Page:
assert! ((outcome == B_WINS) => isHand(handB));

These establish that if Alice or Bob submit an invalid hand, then they are not the winner. This property would be false if we incorrectly implemented the outcome calculation and did not check for validity of hands inside it. This is a logical property of the game itself and helps to establish trust in the Reach program on the part of users. Additionally, Reach automatically generates an assertion that the balance of the contract is zero at the end of the program run. This ensures that no resources are lost by the contract.

Assertions are used by Reach programmers to check that program-specific safety properties are respected by the program.

Requirements (require!) are checked at runtime, and if false, the program aborts, and behave differently in the SMT problem depending on the mode. In trusted mode, they behave as assertions and are verified. While in untrusted mode, they are assumed to be true. This may sound counter-intuitive because lack of trust seems to suggest that they are suspect and should be checked. However, untrusted mode really refers to not assuming that the other participants followed the program. This means that we can't rely on any particular value being produced and need to make some sort of assumption on what it is. Hence, the requirement states the assumptions that are necessary for the continuation to be correct. In contrast, trusted mode actually proves that these assumptions are met by the actual participants, which is why trusted requirements are treated with suspicion and verified. In our example, we use requirements to verify that Alice and Bob's hands are valid and that Alice actually submits the random salt and hand that she previously committed to. In addition to these requirements specified by the programmer, Reach automatically generates requirements that the amount transferred to the consensus at each interaction is the same as is specified in the program (e.g., Bob actually transmits the wager amount.)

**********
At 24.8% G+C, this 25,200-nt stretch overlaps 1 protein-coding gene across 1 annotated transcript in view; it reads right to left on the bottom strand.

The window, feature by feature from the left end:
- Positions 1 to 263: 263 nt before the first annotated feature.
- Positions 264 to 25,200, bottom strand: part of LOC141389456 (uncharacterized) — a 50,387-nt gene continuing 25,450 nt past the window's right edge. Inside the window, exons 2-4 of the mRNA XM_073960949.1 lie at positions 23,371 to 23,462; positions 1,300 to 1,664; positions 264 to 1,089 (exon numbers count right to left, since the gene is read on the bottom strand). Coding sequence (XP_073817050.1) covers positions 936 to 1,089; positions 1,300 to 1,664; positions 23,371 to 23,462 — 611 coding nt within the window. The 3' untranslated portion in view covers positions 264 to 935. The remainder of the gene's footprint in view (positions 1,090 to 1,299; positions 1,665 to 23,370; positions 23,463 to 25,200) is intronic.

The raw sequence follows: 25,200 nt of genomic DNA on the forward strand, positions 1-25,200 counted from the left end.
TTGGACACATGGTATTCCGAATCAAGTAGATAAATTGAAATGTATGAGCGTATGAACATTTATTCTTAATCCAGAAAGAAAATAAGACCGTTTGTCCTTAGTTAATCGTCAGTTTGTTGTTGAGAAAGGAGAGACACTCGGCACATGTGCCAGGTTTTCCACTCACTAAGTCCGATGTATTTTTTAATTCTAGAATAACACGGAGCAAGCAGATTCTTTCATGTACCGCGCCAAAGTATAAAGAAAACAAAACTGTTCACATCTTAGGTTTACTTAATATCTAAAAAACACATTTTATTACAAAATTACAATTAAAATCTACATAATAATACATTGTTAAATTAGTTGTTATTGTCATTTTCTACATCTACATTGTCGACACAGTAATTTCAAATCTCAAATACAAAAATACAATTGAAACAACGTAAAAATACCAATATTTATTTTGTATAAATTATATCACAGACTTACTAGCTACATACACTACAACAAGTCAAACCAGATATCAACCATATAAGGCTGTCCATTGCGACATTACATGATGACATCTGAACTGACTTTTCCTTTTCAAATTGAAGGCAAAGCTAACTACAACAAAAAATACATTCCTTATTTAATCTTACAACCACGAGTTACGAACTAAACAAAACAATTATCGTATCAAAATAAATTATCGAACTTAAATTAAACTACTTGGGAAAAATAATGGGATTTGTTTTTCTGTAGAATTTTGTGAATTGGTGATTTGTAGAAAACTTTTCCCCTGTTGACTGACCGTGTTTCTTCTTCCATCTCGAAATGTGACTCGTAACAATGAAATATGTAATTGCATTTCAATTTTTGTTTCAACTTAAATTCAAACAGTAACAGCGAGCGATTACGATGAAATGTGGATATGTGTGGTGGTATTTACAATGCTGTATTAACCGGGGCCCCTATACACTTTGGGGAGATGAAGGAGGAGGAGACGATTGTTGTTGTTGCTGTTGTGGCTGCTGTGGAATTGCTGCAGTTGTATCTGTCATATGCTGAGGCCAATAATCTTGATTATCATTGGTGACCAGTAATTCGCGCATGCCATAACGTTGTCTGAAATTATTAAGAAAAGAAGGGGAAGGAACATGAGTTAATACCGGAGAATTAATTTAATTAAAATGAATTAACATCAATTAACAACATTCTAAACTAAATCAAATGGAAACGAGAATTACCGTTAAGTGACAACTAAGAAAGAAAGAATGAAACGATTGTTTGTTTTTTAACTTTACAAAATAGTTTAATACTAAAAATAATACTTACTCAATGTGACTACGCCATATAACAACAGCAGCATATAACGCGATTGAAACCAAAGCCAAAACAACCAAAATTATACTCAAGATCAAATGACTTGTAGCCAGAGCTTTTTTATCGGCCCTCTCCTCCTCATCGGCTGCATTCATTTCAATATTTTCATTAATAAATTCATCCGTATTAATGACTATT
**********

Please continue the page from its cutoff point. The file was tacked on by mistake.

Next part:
Possibilities (possible?) are ignored at runtime and are checked for satisfiability in the SMT problem. Unlike assertions, these are not negated in the SMT problem. This means that we are verifying that it is possible for some values of inputs to arrive at the truth of the statement. In our example program, we explore six possibilities, abstracted with a function in the real code:

    possible? ((handA == ROCK) && (outcome == A_WINS));
    possible? ((handA == PAPER) && (outcome == A_WINS));
    possible? ((handA == SCISSORS) && (outcome == A_WINS));
    possible? ((handB == ROCK) && (outcome == B_WINS));
    possible? ((handB == PAPER) && (outcome == B_WINS));
    possible? ((handB == SCISSORS) && (outcome == B_WINS));

These establish that the game is fair and it is possible for both Alice and Bob to be the winner. This would be false if we incorrectly implemented the outcome calculation such that one party always won, or if there was a flaw in the communication such that Bob could observe Alice's hand and always win or, if Alice could observe Bob's hand and change her commitment.

Possibilities are used by Reach programmers to check that program-specific liveness properties are respected by the program, thereby increasing trust in the game.

The verification offered by Reach lowers the degree of trust that users need to place in decentralized applications. Rather than auditing their entire source code, they must only inspect the assertions and possibilities. In our example application, Reach proves 95 different theorems about the program in about 1,300 steps of Z3 interaction. This verification must be done manually on decentralized applications implemented without Reach.

End-Point Projection